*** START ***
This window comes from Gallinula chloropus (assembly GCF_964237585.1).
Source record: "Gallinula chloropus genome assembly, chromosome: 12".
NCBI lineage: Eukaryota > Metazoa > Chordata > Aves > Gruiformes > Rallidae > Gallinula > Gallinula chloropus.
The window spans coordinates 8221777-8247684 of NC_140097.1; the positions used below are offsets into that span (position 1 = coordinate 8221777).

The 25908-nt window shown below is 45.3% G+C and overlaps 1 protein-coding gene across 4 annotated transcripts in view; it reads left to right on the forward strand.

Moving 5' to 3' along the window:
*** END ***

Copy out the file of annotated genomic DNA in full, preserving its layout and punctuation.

This window comes from Gallinula chloropus (assembly GCF_964237585.1).
Source record: "Gallinula chloropus genome assembly, chromosome: 12".
NCBI lineage: Eukaryota > Metazoa > Chordata > Aves > Gruiformes > Rallidae > Gallinula > Gallinula chloropus.
The window spans coordinates 8221777-8247684 of NC_140097.1; the positions used below are offsets into that span (position 1 = coordinate 8221777).

The 25908-nt window shown below is 45.3% G+C and overlaps 1 protein-coding gene across 4 annotated transcripts in view; it reads left to right on the forward strand.

Moving 5' to 3' along the window: